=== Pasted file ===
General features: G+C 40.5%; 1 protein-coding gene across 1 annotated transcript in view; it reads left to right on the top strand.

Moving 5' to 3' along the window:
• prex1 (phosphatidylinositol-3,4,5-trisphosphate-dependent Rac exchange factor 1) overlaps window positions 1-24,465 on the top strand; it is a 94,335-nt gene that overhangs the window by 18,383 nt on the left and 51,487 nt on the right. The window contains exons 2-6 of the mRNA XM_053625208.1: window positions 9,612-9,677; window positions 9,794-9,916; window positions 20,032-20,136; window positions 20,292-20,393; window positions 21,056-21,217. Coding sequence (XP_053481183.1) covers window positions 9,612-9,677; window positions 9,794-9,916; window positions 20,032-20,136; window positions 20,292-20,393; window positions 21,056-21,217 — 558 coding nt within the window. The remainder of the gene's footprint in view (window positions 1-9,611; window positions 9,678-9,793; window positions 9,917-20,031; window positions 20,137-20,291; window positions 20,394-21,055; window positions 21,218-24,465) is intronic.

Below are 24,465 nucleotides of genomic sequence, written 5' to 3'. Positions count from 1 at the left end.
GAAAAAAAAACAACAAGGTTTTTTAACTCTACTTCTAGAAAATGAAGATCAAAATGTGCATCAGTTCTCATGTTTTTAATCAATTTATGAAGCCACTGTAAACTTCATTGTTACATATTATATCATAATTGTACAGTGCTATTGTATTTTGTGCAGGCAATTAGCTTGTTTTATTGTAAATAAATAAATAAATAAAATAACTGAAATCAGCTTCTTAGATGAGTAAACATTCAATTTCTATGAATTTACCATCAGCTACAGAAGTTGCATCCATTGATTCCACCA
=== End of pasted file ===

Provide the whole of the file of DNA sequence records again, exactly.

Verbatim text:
General features: G+C 40.5%; 1 protein-coding gene across 1 annotated transcript in view; it reads left to right on the top strand.

Moving 5' to 3' along the window:
• prex1 (phosphatidylinositol-3,4,5-trisphosphate-dependent Rac exchange factor 1) overlaps window positions 1-24,465 on the top strand; it is a 94,335-nt gene that overhangs the window by 18,383 nt on the left and 51,487 nt on the right. The window contains exons 2-6 of the mRNA XM_053625208.1: window positions 9,612-9,677; window positions 9,794-9,916; window positions 20,032-20,136; window positions 20,292-20,393; window positions 21,056-21,217. Coding sequence (XP_053481183.1) covers window positions 9,612-9,677; window positions 9,794-9,916; window positions 20,032-20,136; window positions 20,292-20,393; window positions 21,056-21,217 — 558 coding nt within the window. The remainder of the gene's footprint in view (window positions 1-9,611; window positions 9,678-9,793; window positions 9,917-20,031; window positions 20,137-20,291; window positions 20,394-21,055; window positions 21,218-24,465) is intronic.

Below are 24,465 nucleotides of genomic sequence, written 5' to 3'. Positions count from 1 at the left end.
GAAAAAAAAACAACAAGGTTTTTTAACTCTACTTCTAGAAAATGAAGATCAAAATGTGCATCAGTTCTCATGTTTTTAATCAATTTATGAAGCCACTGTAAACTTCATTGTTACATATTATATCATAATTGTACAGTGCTATTGTATTTTGTGCAGGCAATTAGCTTGTTTTATTGTAAATAAATAAATAAATAAAATAACTGAAATCAGCTTCTTAGATGAGTAAACATTCAATTTCTATGAATTTACCATCAGCTACAGAAGTTGCATCCATTGATTCCACCA